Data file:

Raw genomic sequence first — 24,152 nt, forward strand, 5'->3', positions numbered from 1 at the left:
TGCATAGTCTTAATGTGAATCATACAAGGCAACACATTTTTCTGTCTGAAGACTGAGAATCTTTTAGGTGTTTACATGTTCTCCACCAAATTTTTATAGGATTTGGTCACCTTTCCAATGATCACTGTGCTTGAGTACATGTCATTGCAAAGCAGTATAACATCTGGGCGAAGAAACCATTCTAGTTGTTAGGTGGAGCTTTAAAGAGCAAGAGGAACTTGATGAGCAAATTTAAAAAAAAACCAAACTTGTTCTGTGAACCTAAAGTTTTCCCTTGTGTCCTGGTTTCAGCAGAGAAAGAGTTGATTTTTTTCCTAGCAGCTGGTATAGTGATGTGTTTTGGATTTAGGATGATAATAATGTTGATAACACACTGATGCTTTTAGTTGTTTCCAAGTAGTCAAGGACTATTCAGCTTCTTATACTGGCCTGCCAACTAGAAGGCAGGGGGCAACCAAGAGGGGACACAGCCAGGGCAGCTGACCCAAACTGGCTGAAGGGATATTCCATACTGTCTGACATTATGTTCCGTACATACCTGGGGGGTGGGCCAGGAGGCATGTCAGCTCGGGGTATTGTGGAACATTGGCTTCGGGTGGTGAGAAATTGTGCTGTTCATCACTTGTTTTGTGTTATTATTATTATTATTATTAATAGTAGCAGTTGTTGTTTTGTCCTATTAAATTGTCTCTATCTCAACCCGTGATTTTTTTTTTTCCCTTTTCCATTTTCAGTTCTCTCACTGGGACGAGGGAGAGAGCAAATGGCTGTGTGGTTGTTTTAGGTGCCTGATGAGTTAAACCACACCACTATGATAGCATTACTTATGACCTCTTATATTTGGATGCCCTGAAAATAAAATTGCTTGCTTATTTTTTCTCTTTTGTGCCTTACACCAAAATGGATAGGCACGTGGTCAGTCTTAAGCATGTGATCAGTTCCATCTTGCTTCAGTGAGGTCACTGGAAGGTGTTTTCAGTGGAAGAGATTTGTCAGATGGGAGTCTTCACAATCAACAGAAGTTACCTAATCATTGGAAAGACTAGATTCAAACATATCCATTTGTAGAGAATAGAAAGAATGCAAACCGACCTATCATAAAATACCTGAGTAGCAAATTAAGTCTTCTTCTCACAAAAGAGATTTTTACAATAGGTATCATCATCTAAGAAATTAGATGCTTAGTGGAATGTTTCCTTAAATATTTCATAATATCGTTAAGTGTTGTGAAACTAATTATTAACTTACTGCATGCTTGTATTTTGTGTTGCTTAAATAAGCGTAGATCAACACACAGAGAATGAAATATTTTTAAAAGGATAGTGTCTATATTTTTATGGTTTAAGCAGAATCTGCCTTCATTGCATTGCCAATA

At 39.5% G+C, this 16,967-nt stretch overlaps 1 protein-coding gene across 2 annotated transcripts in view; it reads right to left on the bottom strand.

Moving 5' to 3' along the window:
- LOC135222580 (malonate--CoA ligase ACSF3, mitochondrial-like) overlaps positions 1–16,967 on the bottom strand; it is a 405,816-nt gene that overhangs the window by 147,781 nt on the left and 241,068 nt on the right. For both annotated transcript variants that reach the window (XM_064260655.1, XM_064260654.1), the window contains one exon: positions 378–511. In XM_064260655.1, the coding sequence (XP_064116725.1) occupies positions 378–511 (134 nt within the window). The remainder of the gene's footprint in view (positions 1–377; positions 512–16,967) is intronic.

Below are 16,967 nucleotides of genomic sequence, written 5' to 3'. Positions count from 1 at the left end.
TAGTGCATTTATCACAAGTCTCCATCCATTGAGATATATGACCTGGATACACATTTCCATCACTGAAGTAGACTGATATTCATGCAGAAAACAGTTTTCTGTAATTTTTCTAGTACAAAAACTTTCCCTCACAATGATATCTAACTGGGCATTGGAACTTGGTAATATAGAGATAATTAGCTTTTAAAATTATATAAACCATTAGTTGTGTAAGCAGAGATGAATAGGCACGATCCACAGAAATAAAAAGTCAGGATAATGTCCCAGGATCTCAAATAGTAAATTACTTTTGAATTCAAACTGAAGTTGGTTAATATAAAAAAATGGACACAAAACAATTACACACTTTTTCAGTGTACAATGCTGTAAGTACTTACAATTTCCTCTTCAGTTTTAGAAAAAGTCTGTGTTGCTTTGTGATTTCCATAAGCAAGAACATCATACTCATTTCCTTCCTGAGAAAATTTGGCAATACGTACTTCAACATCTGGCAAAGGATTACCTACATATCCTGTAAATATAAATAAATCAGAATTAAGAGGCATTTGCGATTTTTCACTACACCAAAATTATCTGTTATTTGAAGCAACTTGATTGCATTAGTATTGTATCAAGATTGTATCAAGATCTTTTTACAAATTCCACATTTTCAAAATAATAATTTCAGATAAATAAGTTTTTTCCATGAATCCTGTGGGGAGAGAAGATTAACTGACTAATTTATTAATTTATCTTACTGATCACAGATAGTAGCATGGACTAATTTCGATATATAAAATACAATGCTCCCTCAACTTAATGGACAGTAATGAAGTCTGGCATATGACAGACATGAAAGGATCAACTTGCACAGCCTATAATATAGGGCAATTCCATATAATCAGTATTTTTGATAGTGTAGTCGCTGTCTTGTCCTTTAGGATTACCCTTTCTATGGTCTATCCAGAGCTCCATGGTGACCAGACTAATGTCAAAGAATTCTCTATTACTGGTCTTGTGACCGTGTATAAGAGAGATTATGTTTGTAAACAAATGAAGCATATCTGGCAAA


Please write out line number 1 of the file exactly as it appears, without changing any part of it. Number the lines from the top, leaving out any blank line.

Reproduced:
Raw genomic sequence first — 24,152 nt, forward strand, 5'->3', positions numbered from 1 at the left: